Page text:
2. Creating a result that you want and don’t have.

If you’re marketing talks about a problem he has and doesn’t want, your ideal client will take notice and be interested. If it’s talking about a result, or a change he wants and doesn’t have, he’ll be interested. If you’re talking about anything else – like yourself, your credentials, your quality, your brilliance, etc. – he will click and scuttle away.

Getting a “Yes!” to Question #2: “Can I trust you?”

There are a number of ways to earn customer trust. Perhaps the most common is to give them a free or low priced taste.

This is very common on the Internet. But more people do this wrong than do it right.

What you give away MUST be an answer to the problem they have and don’t want and / or enable the result they want and don’t have. Otherwise you’ll quickly lose the attention you worked so hard to earn.

Getting a “Yes!” to Question #3: “But can you help me? Do you understand my situation? What do you recommend for me?”

These questions are often asked in a one on one consultation. You’ll only get a ‘Yes!’ here if your prospect feels that you really, deeply understand him.

The most common mistake I see people making here is moving too quickly to talk about your product or service. Your prospect will often drop a land mine – and the average marketer steps right on it.

Your prospect will ask questions like “How much is it?” Or “How do you work?” Or “Can you give me a proposal?”

The tricky thing is that they almost always ask these questions before they’re ready to hear your answer. They ask them before they have that feeling that “Wow, you really understand me. Finally, someone who can help me.”

To get a ‘Yes!’ to their third question you must resist – and NOT talk about your product or service – too soon!

The Good News, and the Bad

And there you have it. When you’ve worked out simple, clear answers to these three questions, pretty much any tactic will work for you. And if you haven’t, anything you do is a waste of time and money.

Can you hire this work out? My opinion? No. You may need help developing really good answers to these three questions. But if you try to hire someone to do it for you – as opposed to with you – you’ll be disappointed. I guarantee it.

The good news – it really is simple. Slow down long enough to do what I’ve advised you here and you’ll quickly have a steady, consistent, predictable flow of new customers and consistent client attraction. No matter what tactics you choose to use.

How have you generated a consistent flow of customers? Or, if you haven’t arrived there yet, which of these tactics is the best starting place for you? Let me know in the comments!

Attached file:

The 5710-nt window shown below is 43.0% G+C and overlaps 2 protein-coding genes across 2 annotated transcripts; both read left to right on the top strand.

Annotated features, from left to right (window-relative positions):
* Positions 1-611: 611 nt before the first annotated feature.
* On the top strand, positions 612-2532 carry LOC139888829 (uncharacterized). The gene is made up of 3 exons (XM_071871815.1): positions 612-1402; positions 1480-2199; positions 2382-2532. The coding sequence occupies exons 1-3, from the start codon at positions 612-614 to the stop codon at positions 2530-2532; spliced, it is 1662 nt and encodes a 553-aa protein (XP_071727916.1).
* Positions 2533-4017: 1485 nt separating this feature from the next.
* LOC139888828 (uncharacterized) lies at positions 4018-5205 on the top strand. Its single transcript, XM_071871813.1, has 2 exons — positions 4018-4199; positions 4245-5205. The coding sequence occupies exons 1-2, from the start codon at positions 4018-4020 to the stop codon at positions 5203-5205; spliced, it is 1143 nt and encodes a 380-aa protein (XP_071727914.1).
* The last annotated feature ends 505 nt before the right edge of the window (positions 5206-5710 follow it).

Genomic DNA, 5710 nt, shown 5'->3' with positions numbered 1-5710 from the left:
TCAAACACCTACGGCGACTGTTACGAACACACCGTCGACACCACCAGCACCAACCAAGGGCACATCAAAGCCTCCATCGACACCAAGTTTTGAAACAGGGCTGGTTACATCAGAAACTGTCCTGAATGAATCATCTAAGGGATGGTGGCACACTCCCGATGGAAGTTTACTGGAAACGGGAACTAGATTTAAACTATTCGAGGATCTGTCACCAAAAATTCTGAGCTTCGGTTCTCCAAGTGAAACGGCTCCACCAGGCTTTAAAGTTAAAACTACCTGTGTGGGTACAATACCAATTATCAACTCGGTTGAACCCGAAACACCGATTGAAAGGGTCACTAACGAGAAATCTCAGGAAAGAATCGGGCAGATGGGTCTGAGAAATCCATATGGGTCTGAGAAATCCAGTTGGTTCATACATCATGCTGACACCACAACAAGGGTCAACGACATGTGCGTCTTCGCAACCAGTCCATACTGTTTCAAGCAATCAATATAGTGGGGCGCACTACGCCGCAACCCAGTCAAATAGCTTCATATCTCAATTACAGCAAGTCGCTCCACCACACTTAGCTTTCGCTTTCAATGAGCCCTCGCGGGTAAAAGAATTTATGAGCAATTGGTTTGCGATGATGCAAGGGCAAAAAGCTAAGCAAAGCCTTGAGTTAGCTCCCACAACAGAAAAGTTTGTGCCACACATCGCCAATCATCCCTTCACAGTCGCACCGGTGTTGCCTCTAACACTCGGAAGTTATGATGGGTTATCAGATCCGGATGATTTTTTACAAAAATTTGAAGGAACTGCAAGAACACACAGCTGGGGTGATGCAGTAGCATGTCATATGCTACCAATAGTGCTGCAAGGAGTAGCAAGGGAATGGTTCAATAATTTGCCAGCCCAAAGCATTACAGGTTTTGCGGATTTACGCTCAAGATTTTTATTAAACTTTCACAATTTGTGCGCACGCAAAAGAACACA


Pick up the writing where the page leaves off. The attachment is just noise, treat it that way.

About Dov Gordon

Dov Gordon helps consultants, coaches and other experts to build a steady, consistent, predictable flow of their ideal clients.

25 thoughts on “3 Questions to a Consistent Flow of Customers (Beware the Marketing Plumbers!)

  1. Dov,

    Really great post because it attacks the heart of selling Online: The psychology of an Online sale. There are natural boundaries and obstacles to selling Online.

    When I address these issues I use the terms:

    Define.
    Engage.
    Subscribe.
    Convert.

    Same concepts… Awesome stuff and I really like how you’ve laid this out.

    Thanks!

  2. Interesting thought Marketing Plumbers. Given that there are so many people calling themselves marketers who know very little and others who know so much. It is a real challenge to move sometimes because of question 2 but 3 is POWERFUL but most people really don’t know because the promise and trust so often fail to be delivered once contact is made

    • Thank you, Roberta. Question 2 doesn’t need to be so hard to answer.

      Here’s something I’ve noticed: We need to separate the importance of what we offer from the other person’s appreciation for it’s importance.

      In other words, we often worry that our prospect won’t really understand what we can do for them. And we allow that worry to eat away at how we present what we do. But logically there’s no connection between your value and the other’s appreciation (or lack of appreciation) for your value.

      When you know you have something excellent, and you know you’re worthy of trust, simply being unafraid of how the other will judge you goes along way towards building trust.

      Am I making sense? It’s midnight here. 😉

      Dov Gordon

  3. Dov, your intro described me to a T! My question is this: how do you know when you’re on the right track and just need more patience and persistence, and how do you know when there really is something about your product, design, or approach that really needs to be changed for you to see success?

    • Hi Shayna,

      Good question. I can speak from my own experience and maybe it’ll help you.

      I’ve always had this inner knowing that I was on the right path. For me. It was never me filling someone else’s expectations. That’s why I could do things like ignore the advice of well meaning relatives. And persist. That’s one level of answer.

      Now, once you’re confident that you’re on the right path, it becomes “I know I’ll get there. I just don’t know how long it will take. Or how many side-roads I’ll need to travel before getting back to the main road.”